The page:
Hard Work, Not A ‘Magic Wand,’ Will Save Rail
November 20, 2020
By Jim Mathews / President & CEO
I’ve heard a lot this past week from our members of all political persuasions who are ready to declare victory for passenger rail now that “Amtrak Joe” will be moving into the White House on January 20th. It is indeed a good thing that from the very top of the Executive Branch, we’ll have an Administration that understands the role that passenger rail plays in our economy and that it will play in our recovery.
But the breathless speculation I’ve heard from some corners about giant investments and a moon-shot rail program needs to be brought down to sobering reality. We all need to recognize that in some ways our battle for next year has become harder, not easier. And I’ll be calling on each of you to keep up the pressure you’ve applied since late this summer, reminding your Congressional representatives and Senators over and over again that passenger rail is important to you and your community.
Your Association is a member of the OneRail coalition in Washington, D.C., led by Anne Canby, whose transportation credentials are impeccable: former New Jersey Commissioner of Transportation, Delaware Secretary of Transportation and even Treasurer of Boston’s MBTA, as well as stints at the U.S. Dept. of Transportation. Anne and I co-hosted a webinar this week breaking down the work that is ahead of us for rail in the next Administration and Congress. I hope you’ll go give it a watch as you prepare to raise your voices again for passenger rail in the next cycle.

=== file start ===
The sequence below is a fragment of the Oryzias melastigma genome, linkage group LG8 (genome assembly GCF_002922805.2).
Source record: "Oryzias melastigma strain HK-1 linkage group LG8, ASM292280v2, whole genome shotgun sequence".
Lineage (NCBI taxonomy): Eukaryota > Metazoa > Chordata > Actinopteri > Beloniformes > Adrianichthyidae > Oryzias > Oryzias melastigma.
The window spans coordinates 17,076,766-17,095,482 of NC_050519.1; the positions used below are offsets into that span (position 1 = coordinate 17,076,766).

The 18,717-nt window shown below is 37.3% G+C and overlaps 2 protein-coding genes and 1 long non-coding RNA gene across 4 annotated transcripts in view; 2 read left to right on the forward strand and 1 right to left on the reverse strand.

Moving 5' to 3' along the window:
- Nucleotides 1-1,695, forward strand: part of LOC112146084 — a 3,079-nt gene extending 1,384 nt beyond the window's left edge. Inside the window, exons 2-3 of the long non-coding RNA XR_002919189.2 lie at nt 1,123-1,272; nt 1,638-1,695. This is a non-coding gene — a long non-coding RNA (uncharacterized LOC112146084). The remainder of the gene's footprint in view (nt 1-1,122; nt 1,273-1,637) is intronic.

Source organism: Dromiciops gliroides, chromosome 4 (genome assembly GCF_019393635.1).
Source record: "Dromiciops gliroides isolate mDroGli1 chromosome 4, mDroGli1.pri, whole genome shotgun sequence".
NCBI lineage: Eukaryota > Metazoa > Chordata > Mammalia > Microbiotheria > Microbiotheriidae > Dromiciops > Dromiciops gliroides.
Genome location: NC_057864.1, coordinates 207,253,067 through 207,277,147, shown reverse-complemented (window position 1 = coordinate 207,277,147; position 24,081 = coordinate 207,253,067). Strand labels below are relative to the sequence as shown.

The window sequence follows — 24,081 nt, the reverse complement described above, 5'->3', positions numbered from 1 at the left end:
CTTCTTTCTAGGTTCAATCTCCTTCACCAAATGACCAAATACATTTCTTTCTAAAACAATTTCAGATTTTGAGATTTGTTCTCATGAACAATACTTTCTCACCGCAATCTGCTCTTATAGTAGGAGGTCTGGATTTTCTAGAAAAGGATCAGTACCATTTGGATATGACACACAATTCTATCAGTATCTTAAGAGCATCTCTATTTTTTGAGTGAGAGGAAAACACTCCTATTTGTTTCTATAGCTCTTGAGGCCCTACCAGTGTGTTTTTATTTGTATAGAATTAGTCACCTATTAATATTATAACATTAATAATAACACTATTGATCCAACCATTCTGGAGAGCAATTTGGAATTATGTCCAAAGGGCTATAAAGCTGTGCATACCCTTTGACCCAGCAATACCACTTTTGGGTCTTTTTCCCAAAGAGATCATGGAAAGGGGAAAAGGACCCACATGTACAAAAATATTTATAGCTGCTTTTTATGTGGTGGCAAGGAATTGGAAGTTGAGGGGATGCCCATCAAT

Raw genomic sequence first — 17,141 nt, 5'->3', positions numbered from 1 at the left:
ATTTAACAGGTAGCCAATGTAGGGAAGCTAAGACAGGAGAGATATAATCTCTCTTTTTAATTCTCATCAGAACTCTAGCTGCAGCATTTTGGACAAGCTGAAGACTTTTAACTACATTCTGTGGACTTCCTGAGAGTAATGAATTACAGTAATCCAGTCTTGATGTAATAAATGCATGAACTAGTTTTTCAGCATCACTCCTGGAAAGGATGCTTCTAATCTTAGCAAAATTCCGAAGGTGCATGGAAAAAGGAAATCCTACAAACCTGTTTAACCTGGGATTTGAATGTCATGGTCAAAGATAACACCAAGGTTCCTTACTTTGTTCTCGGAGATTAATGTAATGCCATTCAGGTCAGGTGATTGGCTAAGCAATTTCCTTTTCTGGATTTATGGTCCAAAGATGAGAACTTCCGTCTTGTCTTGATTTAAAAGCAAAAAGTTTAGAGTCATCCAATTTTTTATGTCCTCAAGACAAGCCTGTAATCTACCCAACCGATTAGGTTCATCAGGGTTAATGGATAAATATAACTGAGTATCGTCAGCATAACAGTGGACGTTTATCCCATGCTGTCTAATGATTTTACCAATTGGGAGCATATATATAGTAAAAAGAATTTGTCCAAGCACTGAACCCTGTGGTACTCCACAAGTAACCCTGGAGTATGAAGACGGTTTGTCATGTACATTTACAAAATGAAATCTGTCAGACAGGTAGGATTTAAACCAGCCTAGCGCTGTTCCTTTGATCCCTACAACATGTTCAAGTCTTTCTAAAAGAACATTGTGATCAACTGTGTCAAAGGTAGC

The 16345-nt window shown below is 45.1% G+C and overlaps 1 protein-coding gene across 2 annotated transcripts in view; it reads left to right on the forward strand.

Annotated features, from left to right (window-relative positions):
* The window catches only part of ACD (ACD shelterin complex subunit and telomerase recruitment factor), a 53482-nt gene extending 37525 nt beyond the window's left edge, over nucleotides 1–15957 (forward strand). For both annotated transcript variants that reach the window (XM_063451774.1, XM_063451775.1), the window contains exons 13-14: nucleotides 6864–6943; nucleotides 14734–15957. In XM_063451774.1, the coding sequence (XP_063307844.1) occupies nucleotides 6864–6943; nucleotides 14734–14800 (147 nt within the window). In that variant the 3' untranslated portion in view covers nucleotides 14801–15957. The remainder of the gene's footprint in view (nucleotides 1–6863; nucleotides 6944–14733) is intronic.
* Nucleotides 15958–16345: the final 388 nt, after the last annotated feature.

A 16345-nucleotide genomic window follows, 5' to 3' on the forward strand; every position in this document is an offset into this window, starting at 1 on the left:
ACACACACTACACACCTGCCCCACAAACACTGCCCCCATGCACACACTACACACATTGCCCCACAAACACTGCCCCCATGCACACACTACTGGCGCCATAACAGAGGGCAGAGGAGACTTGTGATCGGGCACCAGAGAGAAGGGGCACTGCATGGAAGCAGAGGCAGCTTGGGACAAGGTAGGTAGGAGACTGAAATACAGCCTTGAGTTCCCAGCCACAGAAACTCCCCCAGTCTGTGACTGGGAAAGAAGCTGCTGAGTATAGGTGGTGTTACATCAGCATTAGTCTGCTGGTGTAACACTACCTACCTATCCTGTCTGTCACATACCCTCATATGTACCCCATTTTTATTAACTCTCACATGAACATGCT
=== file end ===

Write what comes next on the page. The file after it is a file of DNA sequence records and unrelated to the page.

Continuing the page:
We also told you last week that the Biden-Harris transition team seems to be putting experienced professionals in place who will be ready to start executing a plan on day one. The team includes a deep bench of folks with a background in public transportation. These personnel choices make it clear that the incoming Biden Administration has a grander vision for its Department of Transportation than simply building more highway lanes and runways.
In their public statements, transportation advisers to the President-Elect demonstrate a clear understanding of the pressing needs faced by these systems, and the scale of relief needed to ensure their continued operations. That’s why Rail Passengers is committed to continuing our work with the Biden transition team through January, responding to requests for our policy proposals and for a short list of passenger rail projects that are ready to move quickly and worthy of funding.
All of these are encouraging signs.
But “Amtrak Joe” has no magic wand to wave over the U.S. Congress where the funding proposals that really count are formulated, especially in the U.S. Senate. Both the House and the Senate that will be seated in January will be nearly evenly split, which means that it will only take a small handful of legislators to grind everything to a halt. The Biden Administration can’t simply decree that we will spend $10 billion each year for five years on passenger rail, even if that’s what they – and the House of Representatives – would like to do.